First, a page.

LC-01 genitive noun¬† phrase s
|From:||David Peterson <thatbluecat@...>|
|Date:||Friday, October 31, 2003, 7:09|
Oops! I didn't mean to spark serious discussion about this. I just wanted
to make sure that everyone knew it was *not* me just saying "this is my
dialect so it must be right"--I didn't even come up with the idea.
However, looking at this, one could see how it could be useful to conlanging.
After all, has anyone created a system that, for certain things, just
doesn't work comfortably? Say just like this: An agentive suffix which runs into
trouble when multiple words from multiple categories are all unified into one
Responding to several:
<<> Does the form "up-picker" occur? It seems the second most natural
> to me ...>>
You know what does occur: on-looker. Never "looker on" or "looker onner" or
<<BTW, David, do you find "passers-by" equally odd?>>
Not at all, but this is, by now, a lexicalized form, I believe. I'd say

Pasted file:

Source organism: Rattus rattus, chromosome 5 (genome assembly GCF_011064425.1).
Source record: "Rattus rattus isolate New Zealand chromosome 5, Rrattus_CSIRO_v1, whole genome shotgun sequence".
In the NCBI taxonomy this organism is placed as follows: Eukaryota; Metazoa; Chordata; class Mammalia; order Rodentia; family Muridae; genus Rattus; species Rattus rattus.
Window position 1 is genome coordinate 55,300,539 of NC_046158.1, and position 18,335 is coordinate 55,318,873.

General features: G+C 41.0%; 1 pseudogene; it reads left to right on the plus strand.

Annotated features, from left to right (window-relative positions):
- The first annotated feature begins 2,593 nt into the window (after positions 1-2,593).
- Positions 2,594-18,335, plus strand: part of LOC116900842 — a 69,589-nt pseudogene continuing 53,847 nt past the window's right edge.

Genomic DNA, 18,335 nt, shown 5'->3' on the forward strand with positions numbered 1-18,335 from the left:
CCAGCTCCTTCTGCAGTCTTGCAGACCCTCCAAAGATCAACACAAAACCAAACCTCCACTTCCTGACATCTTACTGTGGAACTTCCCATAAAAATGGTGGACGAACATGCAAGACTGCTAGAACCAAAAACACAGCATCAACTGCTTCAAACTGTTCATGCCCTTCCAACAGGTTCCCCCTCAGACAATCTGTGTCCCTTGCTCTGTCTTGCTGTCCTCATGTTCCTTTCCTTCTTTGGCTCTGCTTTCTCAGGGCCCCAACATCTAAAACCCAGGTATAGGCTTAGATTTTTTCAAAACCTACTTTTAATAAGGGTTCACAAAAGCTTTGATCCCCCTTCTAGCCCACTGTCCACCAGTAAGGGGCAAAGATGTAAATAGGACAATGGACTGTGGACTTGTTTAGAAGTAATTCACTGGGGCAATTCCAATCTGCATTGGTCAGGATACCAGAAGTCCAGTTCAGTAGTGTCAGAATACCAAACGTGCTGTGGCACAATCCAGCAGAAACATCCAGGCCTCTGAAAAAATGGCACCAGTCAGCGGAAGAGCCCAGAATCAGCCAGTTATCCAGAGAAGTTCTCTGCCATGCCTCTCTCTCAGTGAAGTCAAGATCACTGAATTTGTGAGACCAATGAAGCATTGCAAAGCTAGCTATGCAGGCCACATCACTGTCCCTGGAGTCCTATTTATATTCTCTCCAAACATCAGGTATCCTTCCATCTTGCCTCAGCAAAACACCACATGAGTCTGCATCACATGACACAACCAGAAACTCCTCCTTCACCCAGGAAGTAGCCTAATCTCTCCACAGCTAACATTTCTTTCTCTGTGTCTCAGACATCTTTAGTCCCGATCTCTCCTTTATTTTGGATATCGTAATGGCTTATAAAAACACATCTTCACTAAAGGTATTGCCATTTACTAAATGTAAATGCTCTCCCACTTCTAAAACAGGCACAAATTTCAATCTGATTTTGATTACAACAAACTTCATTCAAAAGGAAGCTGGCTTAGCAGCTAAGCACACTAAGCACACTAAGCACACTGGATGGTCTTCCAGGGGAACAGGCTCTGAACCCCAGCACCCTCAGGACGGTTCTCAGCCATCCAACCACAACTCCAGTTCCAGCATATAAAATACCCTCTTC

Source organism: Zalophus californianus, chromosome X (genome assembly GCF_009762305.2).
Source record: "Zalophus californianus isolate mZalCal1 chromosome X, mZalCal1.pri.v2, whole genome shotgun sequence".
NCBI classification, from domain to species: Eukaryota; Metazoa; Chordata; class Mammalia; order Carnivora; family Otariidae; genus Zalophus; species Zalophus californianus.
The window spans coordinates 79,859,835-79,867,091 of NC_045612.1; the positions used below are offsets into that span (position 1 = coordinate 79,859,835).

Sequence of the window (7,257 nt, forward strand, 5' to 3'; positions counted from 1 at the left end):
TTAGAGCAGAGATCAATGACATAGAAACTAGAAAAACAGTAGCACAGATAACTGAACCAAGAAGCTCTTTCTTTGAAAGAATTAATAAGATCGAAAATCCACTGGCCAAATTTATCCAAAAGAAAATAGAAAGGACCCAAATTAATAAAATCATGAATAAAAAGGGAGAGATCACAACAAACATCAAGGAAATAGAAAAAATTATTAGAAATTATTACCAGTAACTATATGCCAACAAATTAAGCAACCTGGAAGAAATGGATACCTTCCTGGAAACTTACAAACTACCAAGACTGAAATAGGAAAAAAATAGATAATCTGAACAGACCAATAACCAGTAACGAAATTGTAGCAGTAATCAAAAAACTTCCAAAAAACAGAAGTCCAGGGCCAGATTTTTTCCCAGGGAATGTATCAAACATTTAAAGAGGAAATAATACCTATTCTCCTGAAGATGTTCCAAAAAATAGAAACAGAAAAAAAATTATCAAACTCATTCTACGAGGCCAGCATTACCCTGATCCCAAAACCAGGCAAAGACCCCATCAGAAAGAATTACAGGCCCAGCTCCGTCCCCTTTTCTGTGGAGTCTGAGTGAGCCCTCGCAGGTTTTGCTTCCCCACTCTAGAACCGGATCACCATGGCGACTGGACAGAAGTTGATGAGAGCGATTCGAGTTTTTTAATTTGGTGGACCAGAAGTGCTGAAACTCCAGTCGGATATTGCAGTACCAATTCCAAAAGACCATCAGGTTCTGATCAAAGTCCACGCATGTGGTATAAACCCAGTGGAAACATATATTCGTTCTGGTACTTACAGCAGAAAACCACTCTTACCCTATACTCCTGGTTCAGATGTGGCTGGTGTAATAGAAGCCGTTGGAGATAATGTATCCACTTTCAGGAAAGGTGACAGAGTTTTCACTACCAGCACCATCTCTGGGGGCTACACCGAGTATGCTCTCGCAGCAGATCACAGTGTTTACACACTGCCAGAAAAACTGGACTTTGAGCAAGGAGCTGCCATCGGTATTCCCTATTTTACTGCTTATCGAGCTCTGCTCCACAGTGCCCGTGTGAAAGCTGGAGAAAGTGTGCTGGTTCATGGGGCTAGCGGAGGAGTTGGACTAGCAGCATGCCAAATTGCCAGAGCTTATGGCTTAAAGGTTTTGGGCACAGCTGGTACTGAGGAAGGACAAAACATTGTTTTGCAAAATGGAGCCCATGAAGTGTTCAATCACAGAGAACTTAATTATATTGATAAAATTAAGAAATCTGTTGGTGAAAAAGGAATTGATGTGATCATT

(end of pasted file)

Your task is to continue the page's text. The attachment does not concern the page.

that *passer byers would be ungrammatical, in all dialects. (Q: Did the need
for this word come about because French has a single word for it, "quidam"?)
1. throw away + -er = ________
2. blow up + -er = ________
3. cast aside + -er = ________>>
The perfect test. I can get "thrower awayer" not *throw awayer, "blower
upper" not *blow upper, and I can't do anything "cast aside". I'd produce
"caster asider", but I'd be decidedly unhappy with it.
I think that, considering all the data, the truly odd thing would be to come
across a speaker that has one and only one form that they could comfortably
use with everything. Maybe?